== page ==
As I pack for the next photo journey, I‘ve got just about everything possibly packed. Multiple cameras, lenses, video recorders, audio recorder, multiple batteries and rechargers for each device, laptop, cables, connectors, locks, keys, memory cards for each camera, multiple external hard drives, power converters, power adapters for multiple countries, essential clothing, rain gear (mostly for the equipment), and a pair of sandals for when I get back to the hotel after long grueling hours when my feet are most tired. 

Everything. Except. Credentials. 

How does this happen? After all, without the credentials from the sponsoring organization, I have absolutely no reason to pack all this gear and book a flight. Ridiculous as it sounds, that is my situation, and it‘s not the first time. But I‘m a trusting guy and always hope for the very best. But why does it have to work this way? Gaining credentials is a must to gain access for quality shots. I‘m protected from the process when I shoot for established media entities, but when I come in as f/go, an independent photojournalist working to “build community around the spirit of sport,“ I get to experience it in “interesting“ ways. 

For years, I spent considerable effort in having discussions with a state high school league about my interest in covering teams I had covered year-long. They denied me access because they had an exclusive agreement with a photo company. That would have been reasonable if said photo company was at the games I was locked out and denied access. In their world, it was apparently more important to maintain an exclusive relationship with a vendor than it was to have the kids be able to see themselves in their shinning moment. 

Over many years, reason did prevail and f/go was granted access, but again with the understanding that the kids nor family could purchase images. The images were published online, and still no coverage of early championship rounds by the exclusive vendor. Being a non-rule breaker (work to change rules if they don‘t make sense and following when they do), I informed the high school league when it came too my attention this past season that a photographer was selling images taken at the championship games. The Media Director referred me to their most recent Media Guide that now stated photographs could be sold.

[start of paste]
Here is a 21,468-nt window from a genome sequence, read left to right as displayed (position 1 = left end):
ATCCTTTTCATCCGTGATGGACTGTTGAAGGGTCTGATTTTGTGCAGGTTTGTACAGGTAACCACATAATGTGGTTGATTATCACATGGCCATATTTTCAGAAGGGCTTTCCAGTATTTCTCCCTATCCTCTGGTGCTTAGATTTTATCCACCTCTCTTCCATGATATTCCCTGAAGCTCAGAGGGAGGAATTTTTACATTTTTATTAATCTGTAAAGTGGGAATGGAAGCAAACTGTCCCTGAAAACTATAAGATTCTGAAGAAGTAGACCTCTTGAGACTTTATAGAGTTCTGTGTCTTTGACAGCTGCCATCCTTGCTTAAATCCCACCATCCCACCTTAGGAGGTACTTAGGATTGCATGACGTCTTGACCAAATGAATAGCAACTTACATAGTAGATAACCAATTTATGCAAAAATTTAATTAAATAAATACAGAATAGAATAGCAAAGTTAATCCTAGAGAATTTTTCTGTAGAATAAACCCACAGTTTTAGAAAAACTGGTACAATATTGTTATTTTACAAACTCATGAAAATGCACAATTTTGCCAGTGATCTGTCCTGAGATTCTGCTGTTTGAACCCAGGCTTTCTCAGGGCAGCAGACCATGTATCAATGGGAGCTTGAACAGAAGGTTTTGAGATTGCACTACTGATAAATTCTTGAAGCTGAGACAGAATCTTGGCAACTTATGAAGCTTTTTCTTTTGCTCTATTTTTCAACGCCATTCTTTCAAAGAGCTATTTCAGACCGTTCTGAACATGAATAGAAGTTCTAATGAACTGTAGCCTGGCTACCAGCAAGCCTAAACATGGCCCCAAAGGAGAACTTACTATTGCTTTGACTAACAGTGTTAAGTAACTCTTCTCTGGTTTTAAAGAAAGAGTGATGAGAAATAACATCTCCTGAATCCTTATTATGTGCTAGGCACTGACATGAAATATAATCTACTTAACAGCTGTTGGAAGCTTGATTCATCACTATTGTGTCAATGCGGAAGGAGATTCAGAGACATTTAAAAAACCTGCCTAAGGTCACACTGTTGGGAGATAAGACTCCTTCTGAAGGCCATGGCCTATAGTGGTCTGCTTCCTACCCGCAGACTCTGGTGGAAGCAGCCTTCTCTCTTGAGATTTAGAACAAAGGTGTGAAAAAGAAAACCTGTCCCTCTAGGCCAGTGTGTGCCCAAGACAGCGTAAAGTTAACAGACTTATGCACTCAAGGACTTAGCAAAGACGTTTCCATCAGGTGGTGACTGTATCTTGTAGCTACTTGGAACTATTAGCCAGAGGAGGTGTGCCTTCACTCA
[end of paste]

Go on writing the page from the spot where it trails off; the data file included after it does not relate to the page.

Good grief. 

A year ago, I traveled internationally (okay, it was just neighboring Canada, hardly international) to cover a sporting event that I had covered for the same organization a year before in Ireland. I enjoyed spectacular volumes of traffic on f/go, a primary objective of building community. And some minimal volume of photo sales followed. Enough to the extent that those who wanted to purchase images had the ability to do so. 

But this past year, the organization explained that I would not be allowed to sell images unless I paid a $500 vendor fee. Laughable, this suggested that sales of photos approached anything that would justify this additional expense on top of my flight, hotel, rental car and meals. The onsite media coordinator asked me, “Why don‘t you just give your photos away?“ Sure, I thought. As long as Canon, Delta, Apple, Adobe, Budget Car Rental, Holiday Inn, and all the other expenses I paid out agreed that they would just give the resources I required. Why should everyone except the person who actually makes the photo get paid? 

So, coming to back today‘s packing, I‘m pretty sure I‘ve got everything I need. Everything except credentials. You see, the sponsoring organization has a deadline for applications still a few more days away. And I leave for the first leg off my trip, to Kenya, for a photo project I coordinated with this coming sporting event. But, based on conversations with the executive director, I trust I am good. But why does it have to be like this? 

Why do organizations leave the media credentialing to such a late date? Why do they place such restrictions, especially for an emerging sport that benefits from any coverage? (I looked. Not a single newspaper article was found in either of the past two international events for this organization appeared in days surrounding the events). And I needed to book my hotel and flights weeks ands weeks ago. Complicated travel schedule dictated, but so did the need to secure reasonable rates and decent accommodations. I was actually locked out of my first choice hotel four weeks ago, and got the last room on my second choice a day later. I‘m a trusting soul. And being desperate is one of the worst feelings I always try to avoid. 

But hey, how about some cred over here?

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